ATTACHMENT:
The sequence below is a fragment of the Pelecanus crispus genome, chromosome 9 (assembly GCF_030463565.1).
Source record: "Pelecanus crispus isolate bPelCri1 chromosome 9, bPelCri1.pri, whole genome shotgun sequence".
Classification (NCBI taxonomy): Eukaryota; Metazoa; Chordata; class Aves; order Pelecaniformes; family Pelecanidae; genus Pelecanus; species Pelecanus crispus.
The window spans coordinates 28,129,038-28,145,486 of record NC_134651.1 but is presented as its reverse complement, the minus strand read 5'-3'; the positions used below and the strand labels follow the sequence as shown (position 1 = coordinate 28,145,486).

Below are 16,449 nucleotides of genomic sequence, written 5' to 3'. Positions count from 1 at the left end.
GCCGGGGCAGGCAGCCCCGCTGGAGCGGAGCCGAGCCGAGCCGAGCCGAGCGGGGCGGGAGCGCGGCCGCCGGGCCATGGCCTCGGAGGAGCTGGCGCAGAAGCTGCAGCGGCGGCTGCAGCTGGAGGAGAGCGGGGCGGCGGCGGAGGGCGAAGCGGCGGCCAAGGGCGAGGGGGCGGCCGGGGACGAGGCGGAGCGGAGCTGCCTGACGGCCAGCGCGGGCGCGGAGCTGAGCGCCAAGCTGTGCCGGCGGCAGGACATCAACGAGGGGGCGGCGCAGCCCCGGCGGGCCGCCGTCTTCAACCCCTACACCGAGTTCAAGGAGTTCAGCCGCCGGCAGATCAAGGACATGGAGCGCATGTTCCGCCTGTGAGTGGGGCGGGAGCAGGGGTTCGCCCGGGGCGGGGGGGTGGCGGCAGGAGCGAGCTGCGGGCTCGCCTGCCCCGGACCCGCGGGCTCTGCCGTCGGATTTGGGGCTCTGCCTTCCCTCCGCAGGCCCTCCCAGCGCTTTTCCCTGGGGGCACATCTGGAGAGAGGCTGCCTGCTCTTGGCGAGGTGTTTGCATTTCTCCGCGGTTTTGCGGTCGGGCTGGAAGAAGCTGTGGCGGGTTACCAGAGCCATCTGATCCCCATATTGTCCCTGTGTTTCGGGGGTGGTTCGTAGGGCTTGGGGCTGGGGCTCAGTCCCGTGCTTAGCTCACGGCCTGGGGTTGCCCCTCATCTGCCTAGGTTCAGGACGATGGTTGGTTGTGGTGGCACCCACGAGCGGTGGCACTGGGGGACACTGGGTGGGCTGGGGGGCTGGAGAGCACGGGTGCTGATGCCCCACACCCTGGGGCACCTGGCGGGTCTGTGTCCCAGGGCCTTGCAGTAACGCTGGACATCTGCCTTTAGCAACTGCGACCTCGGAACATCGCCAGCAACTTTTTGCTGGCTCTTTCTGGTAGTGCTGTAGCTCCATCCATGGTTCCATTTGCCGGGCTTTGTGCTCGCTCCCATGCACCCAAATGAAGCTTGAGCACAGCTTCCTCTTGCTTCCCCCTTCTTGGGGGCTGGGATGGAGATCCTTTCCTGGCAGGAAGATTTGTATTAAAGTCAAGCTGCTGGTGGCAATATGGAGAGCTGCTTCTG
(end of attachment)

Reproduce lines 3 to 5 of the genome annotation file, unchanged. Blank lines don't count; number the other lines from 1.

Classification (NCBI taxonomy): Eukaryota; Metazoa; Chordata; class Aves; order Pelecaniformes; family Pelecanidae; genus Pelecanus; species Pelecanus crispus.
The window spans coordinates 28,129,038-28,145,486 of record NC_134651.1 but is presented as its reverse complement, the minus strand read 5'-3'; the positions used below and the strand labels follow the sequence as shown (position 1 = coordinate 28,145,486).

Below are 16,449 nucleotides of genomic sequence, written 5' to 3'. Positions count from 1 at the left end.